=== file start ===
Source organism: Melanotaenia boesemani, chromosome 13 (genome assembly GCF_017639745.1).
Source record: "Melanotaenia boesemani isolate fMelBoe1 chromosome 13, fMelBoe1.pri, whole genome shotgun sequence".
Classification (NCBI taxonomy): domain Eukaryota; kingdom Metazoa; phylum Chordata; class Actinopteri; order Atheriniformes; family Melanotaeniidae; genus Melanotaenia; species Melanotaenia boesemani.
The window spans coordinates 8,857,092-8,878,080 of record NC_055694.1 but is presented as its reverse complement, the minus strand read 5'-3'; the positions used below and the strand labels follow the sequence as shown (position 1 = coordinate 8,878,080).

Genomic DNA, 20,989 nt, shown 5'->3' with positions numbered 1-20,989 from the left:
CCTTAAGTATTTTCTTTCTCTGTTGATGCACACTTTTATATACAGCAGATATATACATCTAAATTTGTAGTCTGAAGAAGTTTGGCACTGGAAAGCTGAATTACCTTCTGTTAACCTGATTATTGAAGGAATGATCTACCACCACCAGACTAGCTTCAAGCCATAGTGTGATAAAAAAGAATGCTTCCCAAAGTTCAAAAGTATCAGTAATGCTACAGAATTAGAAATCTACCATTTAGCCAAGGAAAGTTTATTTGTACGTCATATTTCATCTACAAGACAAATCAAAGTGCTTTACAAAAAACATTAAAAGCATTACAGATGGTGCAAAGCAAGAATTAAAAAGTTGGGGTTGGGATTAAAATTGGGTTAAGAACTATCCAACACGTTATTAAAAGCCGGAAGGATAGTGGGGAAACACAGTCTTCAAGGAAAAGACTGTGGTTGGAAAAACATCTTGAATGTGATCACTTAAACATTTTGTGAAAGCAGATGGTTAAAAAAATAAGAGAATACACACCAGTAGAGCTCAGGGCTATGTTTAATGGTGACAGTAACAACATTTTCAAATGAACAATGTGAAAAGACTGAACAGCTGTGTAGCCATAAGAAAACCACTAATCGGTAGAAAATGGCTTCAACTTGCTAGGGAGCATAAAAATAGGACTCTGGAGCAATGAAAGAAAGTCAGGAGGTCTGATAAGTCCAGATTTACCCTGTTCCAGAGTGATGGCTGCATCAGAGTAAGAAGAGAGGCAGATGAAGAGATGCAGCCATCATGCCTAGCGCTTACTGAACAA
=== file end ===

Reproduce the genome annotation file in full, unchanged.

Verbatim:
Source organism: Melanotaenia boesemani, chromosome 13 (genome assembly GCF_017639745.1).
Source record: "Melanotaenia boesemani isolate fMelBoe1 chromosome 13, fMelBoe1.pri, whole genome shotgun sequence".
Classification (NCBI taxonomy): domain Eukaryota; kingdom Metazoa; phylum Chordata; class Actinopteri; order Atheriniformes; family Melanotaeniidae; genus Melanotaenia; species Melanotaenia boesemani.
The window spans coordinates 8,857,092-8,878,080 of record NC_055694.1 but is presented as its reverse complement, the minus strand read 5'-3'; the positions used below and the strand labels follow the sequence as shown (position 1 = coordinate 8,878,080).

Genomic DNA, 20,989 nt, shown 5'->3' with positions numbered 1-20,989 from the left:
CCTTAAGTATTTTCTTTCTCTGTTGATGCACACTTTTATATACAGCAGATATATACATCTAAATTTGTAGTCTGAAGAAGTTTGGCACTGGAAAGCTGAATTACCTTCTGTTAACCTGATTATTGAAGGAATGATCTACCACCACCAGACTAGCTTCAAGCCATAGTGTGATAAAAAAGAATGCTTCCCAAAGTTCAAAAGTATCAGTAATGCTACAGAATTAGAAATCTACCATTTAGCCAAGGAAAGTTTATTTGTACGTCATATTTCATCTACAAGACAAATCAAAGTGCTTTACAAAAAACATTAAAAGCATTACAGATGGTGCAAAGCAAGAATTAAAAAGTTGGGGTTGGGATTAAAATTGGGTTAAGAACTATCCAACACGTTATTAAAAGCCGGAAGGATAGTGGGGAAACACAGTCTTCAAGGAAAAGACTGTGGTTGGAAAAACATCTTGAATGTGATCACTTAAACATTTTGTGAAAGCAGATGGTTAAAAAAATAAGAGAATACACACCAGTAGAGCTCAGGGCTATGTTTAATGGTGACAGTAACAACATTTTCAAATGAACAATGTGAAAAGACTGAACAGCTGTGTAGCCATAAGAAAACCACTAATCGGTAGAAAATGGCTTCAACTTGCTAGGGAGCATAAAAATAGGACTCTGGAGCAATGAAAGAAAGTCAGGAGGTCTGATAAGTCCAGATTTACCCTGTTCCAGAGTGATGGCTGCATCAGAGTAAGAAGAGAGGCAGATGAAGAGATGCAGCCATCATGCCTAGCGCTTACTGAACAA